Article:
"So, we have analyzed whether a controversy involves the amount of expropriation or whether the legality of the expropriation act is also something that needs to be dealt with here. We were able to verify that Respondent reads the BIT in a literal manner [...]";141
"So, the legality of the acts of expropriation is something that needs to be interpreted in a comprehensive manner142
"The conclusions here, we analyzed the offer made by the State, which is comprehensive compensation and legality of the expropriaton act. "143
"[...] will be conductive to stimulating investments, on the basis of equality and mutual benefits, as recognised in the preamble of the BIT in question. "144
"So, if I invite foreign investors to come to my country, well, we have to have mechanisms that would perhaps help us solve problems because of differences that may arise amongst the parties. And, of course, if that doesn’t happen, there is a vacuum that goes against the rights of the investor. "145
"I cannot go to the market and attract foreign investors and say, look, you know, you cannot access arbitration. You have to go the courts, the local courts of the judiciary of my country. This is a policy [which] is contradictory to the statement that was made, and it is also contradictory to most of ICSID arbitrations that have to do with indirect expropriation. "146
"There is no ‘dispute involving the amount of compensation for expropriation ’ between the parties. Since there has been no finding of wrongful expropriation on the part of Peru, there cannot be a dispute concerning the ‘amount of compensation for expropriation ’ in this proceeding.
The dispute that Claimant wants to submit to arbitration does not fall within the scope of Peru’s offer to arbitrate in the Peru-China BIT, and thus no agreement to arbitrate was perfected. Claimant’s purported acceptance of Peru’s offer to arbitrate is a nullity and cannot serve as a basis for exercising jurisdiction."147
"The BIT uses the word ‘involucra ’which according to the definition given by the Dictionary of the Real Academia Espanola, means ‘abarcar, incluir, comprender ’. A good faith interpretation of this term indicates that the only requirement in the BIT is that the dispute should ‘include ’ the determination of an amount of compensation and not that the dispute should be restricted to this element [...]. "
"As for the Tribunal itself when in the course of its deliberations it reached the provisional conclusion that the true legal basis for its decision could well be different from either of the parties’ respective arguments, it was not, subject to what will be said below, in principle prohibited from choosing its own argument. Whether to reopen the proceeding before reaching a decision and allow the parties to put forward their views on the arbitrators’ ‘new ’ thesis is rather a question of expedience. The real question is whether, by formulating its own theory and argument, the Tribunal goes beyond the ‘legal framework’ established by the Claimant and the Respondent [...] Within the dispute’s ‘legal framework, ’ arbitrators must be free to rely on arguments which strike them as the best ones, even if those arguments were not developed by the parties (although they could have been). Even if it is generally desirable for arbitrators to avoid basing their decision on an argument that has not been discussed by the parties, it obviously does not follow that they therefore commit a ‘serious departure from a fundamental rule of procedure ’. Any other solution would expose the arbitrators to having to do the work of the parties’ counsel for them and would risk slowing down or even paralysing the arbitral solutions to disputes. "153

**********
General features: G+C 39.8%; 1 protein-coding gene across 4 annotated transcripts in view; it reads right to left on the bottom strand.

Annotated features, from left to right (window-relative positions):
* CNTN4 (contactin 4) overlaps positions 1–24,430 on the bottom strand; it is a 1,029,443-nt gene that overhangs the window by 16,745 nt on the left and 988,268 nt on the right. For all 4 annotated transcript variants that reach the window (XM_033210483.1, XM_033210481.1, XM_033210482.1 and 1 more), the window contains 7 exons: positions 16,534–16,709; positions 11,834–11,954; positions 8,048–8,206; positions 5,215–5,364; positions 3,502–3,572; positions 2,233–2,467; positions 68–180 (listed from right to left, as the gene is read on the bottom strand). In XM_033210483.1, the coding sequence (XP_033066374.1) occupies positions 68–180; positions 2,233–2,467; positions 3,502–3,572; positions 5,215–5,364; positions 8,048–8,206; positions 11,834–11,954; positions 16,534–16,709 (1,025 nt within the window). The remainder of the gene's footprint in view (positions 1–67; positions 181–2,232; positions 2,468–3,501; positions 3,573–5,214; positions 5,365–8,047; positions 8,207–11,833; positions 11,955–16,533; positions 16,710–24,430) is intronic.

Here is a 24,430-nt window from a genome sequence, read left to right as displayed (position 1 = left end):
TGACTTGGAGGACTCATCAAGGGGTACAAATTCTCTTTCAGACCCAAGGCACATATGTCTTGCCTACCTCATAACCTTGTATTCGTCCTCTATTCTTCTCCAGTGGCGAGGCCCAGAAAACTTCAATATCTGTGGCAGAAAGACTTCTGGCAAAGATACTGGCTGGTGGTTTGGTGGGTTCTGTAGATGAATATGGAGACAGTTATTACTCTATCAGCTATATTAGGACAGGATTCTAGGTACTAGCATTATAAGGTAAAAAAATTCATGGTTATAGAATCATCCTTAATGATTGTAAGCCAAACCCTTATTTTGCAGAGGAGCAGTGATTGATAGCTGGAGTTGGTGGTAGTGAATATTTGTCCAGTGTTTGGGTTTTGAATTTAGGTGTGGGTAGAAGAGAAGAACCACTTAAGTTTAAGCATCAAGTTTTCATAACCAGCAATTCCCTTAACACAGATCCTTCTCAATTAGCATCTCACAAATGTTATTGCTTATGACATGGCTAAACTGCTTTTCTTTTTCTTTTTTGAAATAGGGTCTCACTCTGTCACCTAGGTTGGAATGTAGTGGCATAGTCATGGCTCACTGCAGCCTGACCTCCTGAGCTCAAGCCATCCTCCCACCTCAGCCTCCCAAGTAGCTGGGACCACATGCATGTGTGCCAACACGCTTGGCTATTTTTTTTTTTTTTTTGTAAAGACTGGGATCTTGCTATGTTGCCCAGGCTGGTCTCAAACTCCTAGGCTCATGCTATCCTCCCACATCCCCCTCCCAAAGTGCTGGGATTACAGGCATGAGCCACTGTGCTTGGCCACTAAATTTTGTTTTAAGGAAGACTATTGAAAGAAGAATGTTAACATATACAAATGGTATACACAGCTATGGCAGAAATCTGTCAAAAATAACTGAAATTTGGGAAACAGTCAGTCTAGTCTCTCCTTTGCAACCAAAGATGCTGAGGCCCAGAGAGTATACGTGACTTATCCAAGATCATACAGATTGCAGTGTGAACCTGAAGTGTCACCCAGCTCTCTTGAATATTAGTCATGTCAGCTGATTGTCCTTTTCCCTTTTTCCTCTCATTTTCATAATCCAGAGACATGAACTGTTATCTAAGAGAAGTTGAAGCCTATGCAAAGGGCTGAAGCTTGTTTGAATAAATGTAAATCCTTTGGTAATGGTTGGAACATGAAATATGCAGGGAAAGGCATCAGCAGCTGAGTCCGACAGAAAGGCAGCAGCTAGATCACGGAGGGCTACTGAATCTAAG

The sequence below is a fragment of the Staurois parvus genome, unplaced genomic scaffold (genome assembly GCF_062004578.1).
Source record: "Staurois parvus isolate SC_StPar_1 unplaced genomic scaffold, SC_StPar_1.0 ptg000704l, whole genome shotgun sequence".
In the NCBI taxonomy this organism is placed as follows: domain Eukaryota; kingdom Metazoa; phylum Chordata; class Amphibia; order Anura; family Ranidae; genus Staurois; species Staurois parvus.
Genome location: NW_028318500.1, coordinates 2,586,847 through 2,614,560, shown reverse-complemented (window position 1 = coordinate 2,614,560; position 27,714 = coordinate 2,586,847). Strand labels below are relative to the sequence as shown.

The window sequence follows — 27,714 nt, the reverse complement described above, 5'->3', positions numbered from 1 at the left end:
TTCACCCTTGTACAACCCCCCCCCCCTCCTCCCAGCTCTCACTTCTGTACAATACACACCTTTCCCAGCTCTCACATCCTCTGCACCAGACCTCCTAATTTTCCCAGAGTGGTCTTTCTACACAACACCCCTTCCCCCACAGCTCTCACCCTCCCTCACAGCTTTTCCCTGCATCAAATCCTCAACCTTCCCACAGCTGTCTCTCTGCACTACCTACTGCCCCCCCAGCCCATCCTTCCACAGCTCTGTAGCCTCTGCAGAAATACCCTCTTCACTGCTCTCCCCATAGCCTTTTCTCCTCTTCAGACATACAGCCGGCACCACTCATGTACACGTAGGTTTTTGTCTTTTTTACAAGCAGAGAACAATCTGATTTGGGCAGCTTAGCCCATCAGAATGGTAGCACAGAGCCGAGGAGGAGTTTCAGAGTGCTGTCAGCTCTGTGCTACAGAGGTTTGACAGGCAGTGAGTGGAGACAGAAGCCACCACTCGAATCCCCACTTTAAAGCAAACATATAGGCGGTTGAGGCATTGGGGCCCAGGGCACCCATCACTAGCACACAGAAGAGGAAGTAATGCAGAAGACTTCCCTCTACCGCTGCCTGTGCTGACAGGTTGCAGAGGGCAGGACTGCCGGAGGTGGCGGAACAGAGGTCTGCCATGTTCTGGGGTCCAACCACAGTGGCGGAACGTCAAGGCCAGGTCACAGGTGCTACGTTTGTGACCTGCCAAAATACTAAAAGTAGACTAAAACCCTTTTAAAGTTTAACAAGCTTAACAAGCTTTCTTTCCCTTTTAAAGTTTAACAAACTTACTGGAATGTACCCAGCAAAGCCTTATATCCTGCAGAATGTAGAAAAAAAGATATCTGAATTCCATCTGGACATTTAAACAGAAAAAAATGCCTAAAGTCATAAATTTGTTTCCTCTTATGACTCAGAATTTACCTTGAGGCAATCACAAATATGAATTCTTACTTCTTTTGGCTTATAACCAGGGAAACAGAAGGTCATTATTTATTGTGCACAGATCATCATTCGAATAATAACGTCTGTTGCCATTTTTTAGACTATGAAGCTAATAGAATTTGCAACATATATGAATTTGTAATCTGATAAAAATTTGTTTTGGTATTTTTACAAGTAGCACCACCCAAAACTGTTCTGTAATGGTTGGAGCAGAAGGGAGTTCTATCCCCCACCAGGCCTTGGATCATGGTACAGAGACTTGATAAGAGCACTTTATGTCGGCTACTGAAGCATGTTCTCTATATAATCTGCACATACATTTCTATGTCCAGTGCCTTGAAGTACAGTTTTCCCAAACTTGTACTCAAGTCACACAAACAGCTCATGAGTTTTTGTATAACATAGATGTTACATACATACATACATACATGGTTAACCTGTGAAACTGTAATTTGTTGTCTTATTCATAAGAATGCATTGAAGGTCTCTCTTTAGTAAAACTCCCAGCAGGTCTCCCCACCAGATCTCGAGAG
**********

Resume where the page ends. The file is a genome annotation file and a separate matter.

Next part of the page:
"[a]ny dispute between an investor of one Contracting Party and the other Contracting Party in connection with an investment in the territory of the other Contracting Party shall, as far as possible, be settled amicably through negotiations between the parties to the dispute ".
Second, in the event the dispute is not settled accordingly, Article 8(2) opens an option to the investor to submit the dispute to the courts of the host State:
"[i]f the dispute cannot be settled through negotiations within six months, either party to the dispute shall be entitled to submit the dispute to the competent court of the Contracting Party accepting the investment. "
Third, according to the Republic of Peru, once the state court has found a wrongful expropriation, if the "dispute involving the amount of compensation for expropriation" still cannot be settled, the investor may then access international arbitration in accordance with Article 8(3).
"However, beyond the possible effects of such a provision, the Tribunal considers that if it were to accept Respondent’s interpretation of Article 8(3), a contextual interpretation of the BIT would lead to an incoherent conclusion - namely that the investor, in fact, could never have access to arbitration. "159
"The Tribunal recognizes that Prof. Chen’s Opinion argues and attempts to address the problem presented in the final sentence of Article 8(3). Prof. Chen states the following: